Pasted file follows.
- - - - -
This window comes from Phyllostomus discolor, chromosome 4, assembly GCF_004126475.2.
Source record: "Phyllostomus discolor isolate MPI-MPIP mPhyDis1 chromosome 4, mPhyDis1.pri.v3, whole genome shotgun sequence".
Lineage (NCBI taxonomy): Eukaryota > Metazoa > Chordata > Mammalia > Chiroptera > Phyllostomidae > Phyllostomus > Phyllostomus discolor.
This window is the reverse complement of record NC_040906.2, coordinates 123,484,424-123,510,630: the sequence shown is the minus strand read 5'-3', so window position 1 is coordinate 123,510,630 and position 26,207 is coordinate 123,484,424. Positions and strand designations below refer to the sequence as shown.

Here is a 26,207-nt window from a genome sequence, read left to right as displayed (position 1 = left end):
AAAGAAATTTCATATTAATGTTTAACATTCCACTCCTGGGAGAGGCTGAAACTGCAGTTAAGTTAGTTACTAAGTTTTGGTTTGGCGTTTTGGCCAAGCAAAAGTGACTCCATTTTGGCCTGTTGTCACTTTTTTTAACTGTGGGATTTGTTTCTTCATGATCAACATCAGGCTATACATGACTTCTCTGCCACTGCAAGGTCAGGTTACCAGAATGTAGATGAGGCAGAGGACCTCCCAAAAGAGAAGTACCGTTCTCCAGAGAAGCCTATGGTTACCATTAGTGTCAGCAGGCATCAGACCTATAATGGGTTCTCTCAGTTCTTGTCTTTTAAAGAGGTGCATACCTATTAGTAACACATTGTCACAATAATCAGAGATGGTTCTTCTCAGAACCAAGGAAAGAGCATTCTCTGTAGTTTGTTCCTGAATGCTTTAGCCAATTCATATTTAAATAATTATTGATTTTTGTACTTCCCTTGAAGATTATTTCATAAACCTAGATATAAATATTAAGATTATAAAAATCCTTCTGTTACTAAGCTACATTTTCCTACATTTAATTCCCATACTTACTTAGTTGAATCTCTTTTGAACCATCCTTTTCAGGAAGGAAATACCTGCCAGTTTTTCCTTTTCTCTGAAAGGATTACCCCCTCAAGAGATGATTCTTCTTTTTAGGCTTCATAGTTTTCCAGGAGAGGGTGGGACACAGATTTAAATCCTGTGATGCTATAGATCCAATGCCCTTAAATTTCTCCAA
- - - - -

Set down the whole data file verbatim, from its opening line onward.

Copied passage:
This window comes from Phyllostomus discolor, chromosome 4, assembly GCF_004126475.2.
Source record: "Phyllostomus discolor isolate MPI-MPIP mPhyDis1 chromosome 4, mPhyDis1.pri.v3, whole genome shotgun sequence".
Lineage (NCBI taxonomy): Eukaryota > Metazoa > Chordata > Mammalia > Chiroptera > Phyllostomidae > Phyllostomus > Phyllostomus discolor.
This window is the reverse complement of record NC_040906.2, coordinates 123,484,424-123,510,630: the sequence shown is the minus strand read 5'-3', so window position 1 is coordinate 123,510,630 and position 26,207 is coordinate 123,484,424. Positions and strand designations below refer to the sequence as shown.

Here is a 26,207-nt window from a genome sequence, read left to right as displayed (position 1 = left end):
AAAGAAATTTCATATTAATGTTTAACATTCCACTCCTGGGAGAGGCTGAAACTGCAGTTAAGTTAGTTACTAAGTTTTGGTTTGGCGTTTTGGCCAAGCAAAAGTGACTCCATTTTGGCCTGTTGTCACTTTTTTTAACTGTGGGATTTGTTTCTTCATGATCAACATCAGGCTATACATGACTTCTCTGCCACTGCAAGGTCAGGTTACCAGAATGTAGATGAGGCAGAGGACCTCCCAAAAGAGAAGTACCGTTCTCCAGAGAAGCCTATGGTTACCATTAGTGTCAGCAGGCATCAGACCTATAATGGGTTCTCTCAGTTCTTGTCTTTTAAAGAGGTGCATACCTATTAGTAACACATTGTCACAATAATCAGAGATGGTTCTTCTCAGAACCAAGGAAAGAGCATTCTCTGTAGTTTGTTCCTGAATGCTTTAGCCAATTCATATTTAAATAATTATTGATTTTTGTACTTCCCTTGAAGATTATTTCATAAACCTAGATATAAATATTAAGATTATAAAAATCCTTCTGTTACTAAGCTACATTTTCCTACATTTAATTCCCATACTTACTTAGTTGAATCTCTTTTGAACCATCCTTTTCAGGAAGGAAATACCTGCCAGTTTTTCCTTTTCTCTGAAAGGATTACCCCCTCAAGAGATGATTCTTCTTTTTAGGCTTCATAGTTTTCCAGGAGAGGGTGGGACACAGATTTAAATCCTGTGATGCTATAGATCCAATGCCCTTAAATTTCTCCAA